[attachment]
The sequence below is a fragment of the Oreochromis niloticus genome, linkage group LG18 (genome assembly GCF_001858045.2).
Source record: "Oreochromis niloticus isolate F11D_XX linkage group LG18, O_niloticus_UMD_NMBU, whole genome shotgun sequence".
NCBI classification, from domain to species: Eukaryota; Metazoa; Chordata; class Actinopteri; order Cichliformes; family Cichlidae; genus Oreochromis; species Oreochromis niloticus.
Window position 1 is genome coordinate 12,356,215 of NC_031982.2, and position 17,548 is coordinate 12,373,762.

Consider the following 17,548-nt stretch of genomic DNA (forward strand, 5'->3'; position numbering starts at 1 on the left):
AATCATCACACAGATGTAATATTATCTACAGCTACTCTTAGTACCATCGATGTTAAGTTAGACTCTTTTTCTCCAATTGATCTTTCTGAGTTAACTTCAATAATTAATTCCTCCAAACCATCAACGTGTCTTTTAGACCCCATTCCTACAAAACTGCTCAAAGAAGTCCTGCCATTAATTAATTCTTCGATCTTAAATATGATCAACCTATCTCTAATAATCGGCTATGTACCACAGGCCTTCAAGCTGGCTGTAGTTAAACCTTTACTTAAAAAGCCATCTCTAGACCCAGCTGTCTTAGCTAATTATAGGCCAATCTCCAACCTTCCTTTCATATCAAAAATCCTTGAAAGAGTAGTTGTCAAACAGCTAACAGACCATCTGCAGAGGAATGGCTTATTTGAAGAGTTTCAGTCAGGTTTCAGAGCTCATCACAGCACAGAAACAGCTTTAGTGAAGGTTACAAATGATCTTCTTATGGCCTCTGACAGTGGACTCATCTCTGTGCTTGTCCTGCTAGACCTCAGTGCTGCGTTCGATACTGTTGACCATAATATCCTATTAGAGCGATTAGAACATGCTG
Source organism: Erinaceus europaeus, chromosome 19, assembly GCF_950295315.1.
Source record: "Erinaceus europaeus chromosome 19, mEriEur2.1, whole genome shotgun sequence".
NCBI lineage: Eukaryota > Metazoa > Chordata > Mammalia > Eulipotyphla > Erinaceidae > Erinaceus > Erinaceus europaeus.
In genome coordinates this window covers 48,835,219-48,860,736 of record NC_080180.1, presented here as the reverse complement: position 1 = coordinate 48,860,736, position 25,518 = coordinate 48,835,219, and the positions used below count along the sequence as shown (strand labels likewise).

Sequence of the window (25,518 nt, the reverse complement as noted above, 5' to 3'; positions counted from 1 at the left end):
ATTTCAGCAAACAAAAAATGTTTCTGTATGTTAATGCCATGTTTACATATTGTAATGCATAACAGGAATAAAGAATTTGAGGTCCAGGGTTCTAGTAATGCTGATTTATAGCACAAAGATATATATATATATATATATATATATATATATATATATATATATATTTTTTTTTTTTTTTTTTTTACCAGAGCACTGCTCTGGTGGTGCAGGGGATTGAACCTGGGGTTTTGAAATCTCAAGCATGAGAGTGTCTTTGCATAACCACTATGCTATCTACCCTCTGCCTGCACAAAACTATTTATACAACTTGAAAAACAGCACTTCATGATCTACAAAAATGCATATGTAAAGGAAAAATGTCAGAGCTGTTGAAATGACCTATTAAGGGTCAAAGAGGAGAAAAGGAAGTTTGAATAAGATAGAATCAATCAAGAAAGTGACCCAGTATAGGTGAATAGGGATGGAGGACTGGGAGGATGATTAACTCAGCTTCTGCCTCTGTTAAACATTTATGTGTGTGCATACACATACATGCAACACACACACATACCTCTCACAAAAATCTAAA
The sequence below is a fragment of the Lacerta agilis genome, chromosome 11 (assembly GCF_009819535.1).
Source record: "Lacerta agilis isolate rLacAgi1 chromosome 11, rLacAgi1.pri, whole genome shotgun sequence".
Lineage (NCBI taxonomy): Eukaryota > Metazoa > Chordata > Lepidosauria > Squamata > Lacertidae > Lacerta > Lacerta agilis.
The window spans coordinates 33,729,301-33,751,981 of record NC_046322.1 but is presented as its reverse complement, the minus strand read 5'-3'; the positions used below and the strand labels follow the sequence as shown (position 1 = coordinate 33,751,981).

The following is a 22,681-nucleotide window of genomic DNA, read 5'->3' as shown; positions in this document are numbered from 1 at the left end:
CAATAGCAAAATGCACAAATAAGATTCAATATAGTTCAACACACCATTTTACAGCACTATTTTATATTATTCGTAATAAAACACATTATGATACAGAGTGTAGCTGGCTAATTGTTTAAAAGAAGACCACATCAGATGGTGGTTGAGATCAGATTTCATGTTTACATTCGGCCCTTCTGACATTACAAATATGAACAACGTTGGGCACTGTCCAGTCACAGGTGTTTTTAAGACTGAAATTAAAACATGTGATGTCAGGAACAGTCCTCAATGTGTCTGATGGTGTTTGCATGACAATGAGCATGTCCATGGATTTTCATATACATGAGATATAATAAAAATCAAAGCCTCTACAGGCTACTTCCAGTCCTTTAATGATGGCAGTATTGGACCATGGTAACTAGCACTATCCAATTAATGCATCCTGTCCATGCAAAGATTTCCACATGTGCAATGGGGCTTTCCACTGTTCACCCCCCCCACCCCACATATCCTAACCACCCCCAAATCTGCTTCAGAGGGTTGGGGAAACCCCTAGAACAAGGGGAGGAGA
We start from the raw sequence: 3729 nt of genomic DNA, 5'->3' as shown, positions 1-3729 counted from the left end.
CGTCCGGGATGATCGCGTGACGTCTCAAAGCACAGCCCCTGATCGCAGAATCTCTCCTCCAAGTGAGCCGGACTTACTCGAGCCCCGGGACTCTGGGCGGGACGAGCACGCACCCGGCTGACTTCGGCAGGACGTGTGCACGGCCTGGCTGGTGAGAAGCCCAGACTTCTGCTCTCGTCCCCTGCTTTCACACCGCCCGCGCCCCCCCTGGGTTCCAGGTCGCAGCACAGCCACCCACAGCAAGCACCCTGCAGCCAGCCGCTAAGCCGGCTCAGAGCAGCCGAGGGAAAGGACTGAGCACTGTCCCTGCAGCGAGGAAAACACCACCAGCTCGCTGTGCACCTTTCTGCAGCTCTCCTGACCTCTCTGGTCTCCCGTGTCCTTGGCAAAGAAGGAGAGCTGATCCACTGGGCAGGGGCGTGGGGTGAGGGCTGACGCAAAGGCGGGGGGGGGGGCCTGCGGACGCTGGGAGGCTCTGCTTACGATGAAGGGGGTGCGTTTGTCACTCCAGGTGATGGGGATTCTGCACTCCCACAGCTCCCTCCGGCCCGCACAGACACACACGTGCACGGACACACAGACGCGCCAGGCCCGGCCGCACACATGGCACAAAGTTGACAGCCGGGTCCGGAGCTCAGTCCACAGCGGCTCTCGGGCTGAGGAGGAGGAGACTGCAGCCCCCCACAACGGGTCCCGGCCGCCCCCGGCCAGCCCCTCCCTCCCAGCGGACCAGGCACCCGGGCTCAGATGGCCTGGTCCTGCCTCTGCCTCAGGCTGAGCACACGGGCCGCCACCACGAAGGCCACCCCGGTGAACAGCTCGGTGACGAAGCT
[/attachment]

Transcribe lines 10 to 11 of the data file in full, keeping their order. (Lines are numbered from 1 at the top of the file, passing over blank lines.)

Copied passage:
In genome coordinates this window covers 48,835,219-48,860,736 of record NC_080180.1, presented here as the reverse complement: position 1 = coordinate 48,860,736, position 25,518 = coordinate 48,835,219, and the positions used below count along the sequence as shown (strand labels likewise).

Sequence of the window (25,518 nt, the reverse complement as noted above, 5' to 3'; positions counted from 1 at the left end):